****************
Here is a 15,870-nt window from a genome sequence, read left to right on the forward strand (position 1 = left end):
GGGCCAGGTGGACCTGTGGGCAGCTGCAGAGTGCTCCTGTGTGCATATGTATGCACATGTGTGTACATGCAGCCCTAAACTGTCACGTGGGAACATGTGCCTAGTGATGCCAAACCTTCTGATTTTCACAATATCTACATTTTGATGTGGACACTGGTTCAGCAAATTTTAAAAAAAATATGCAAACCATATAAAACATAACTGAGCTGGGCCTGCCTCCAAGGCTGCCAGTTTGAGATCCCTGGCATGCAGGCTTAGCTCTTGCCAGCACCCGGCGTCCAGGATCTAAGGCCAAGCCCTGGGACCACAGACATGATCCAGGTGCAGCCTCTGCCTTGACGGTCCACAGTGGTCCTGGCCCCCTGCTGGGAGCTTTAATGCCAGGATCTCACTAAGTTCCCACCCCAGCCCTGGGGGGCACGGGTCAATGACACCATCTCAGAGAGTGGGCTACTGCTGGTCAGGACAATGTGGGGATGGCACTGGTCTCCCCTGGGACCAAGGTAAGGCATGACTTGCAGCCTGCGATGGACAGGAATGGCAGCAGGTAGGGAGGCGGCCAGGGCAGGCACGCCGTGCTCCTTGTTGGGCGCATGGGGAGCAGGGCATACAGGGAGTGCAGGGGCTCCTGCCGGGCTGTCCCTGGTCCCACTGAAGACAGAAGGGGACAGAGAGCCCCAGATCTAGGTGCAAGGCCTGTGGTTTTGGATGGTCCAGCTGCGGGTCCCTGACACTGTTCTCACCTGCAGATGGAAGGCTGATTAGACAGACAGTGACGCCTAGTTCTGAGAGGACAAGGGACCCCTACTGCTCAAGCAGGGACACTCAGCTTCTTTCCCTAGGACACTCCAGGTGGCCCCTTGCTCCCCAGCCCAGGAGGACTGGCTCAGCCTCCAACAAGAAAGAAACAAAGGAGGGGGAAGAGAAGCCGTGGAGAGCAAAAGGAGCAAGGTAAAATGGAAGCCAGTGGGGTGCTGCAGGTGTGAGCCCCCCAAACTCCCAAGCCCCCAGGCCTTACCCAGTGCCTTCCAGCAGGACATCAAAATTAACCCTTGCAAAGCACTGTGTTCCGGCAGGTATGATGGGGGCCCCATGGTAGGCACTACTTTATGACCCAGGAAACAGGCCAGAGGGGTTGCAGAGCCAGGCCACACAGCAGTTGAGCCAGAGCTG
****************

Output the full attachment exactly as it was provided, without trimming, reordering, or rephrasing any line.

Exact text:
Here is a 15,870-nt window from a genome sequence, read left to right on the forward strand (position 1 = left end):
GGGCCAGGTGGACCTGTGGGCAGCTGCAGAGTGCTCCTGTGTGCATATGTATGCACATGTGTGTACATGCAGCCCTAAACTGTCACGTGGGAACATGTGCCTAGTGATGCCAAACCTTCTGATTTTCACAATATCTACATTTTGATGTGGACACTGGTTCAGCAAATTTTAAAAAAAATATGCAAACCATATAAAACATAACTGAGCTGGGCCTGCCTCCAAGGCTGCCAGTTTGAGATCCCTGGCATGCAGGCTTAGCTCTTGCCAGCACCCGGCGTCCAGGATCTAAGGCCAAGCCCTGGGACCACAGACATGATCCAGGTGCAGCCTCTGCCTTGACGGTCCACAGTGGTCCTGGCCCCCTGCTGGGAGCTTTAATGCCAGGATCTCACTAAGTTCCCACCCCAGCCCTGGGGGGCACGGGTCAATGACACCATCTCAGAGAGTGGGCTACTGCTGGTCAGGACAATGTGGGGATGGCACTGGTCTCCCCTGGGACCAAGGTAAGGCATGACTTGCAGCCTGCGATGGACAGGAATGGCAGCAGGTAGGGAGGCGGCCAGGGCAGGCACGCCGTGCTCCTTGTTGGGCGCATGGGGAGCAGGGCATACAGGGAGTGCAGGGGCTCCTGCCGGGCTGTCCCTGGTCCCACTGAAGACAGAAGGGGACAGAGAGCCCCAGATCTAGGTGCAAGGCCTGTGGTTTTGGATGGTCCAGCTGCGGGTCCCTGACACTGTTCTCACCTGCAGATGGAAGGCTGATTAGACAGACAGTGACGCCTAGTTCTGAGAGGACAAGGGACCCCTACTGCTCAAGCAGGGACACTCAGCTTCTTTCCCTAGGACACTCCAGGTGGCCCCTTGCTCCCCAGCCCAGGAGGACTGGCTCAGCCTCCAACAAGAAAGAAACAAAGGAGGGGGAAGAGAAGCCGTGGAGAGCAAAAGGAGCAAGGTAAAATGGAAGCCAGTGGGGTGCTGCAGGTGTGAGCCCCCCAAACTCCCAAGCCCCCAGGCCTTACCCAGTGCCTTCCAGCAGGACATCAAAATTAACCCTTGCAAAGCACTGTGTTCCGGCAGGTATGATGGGGGCCCCATGGTAGGCACTACTTTATGACCCAGGAAACAGGCCAGAGGGGTTGCAGAGCCAGGCCACACAGCAGTTGAGCCAGAGCTG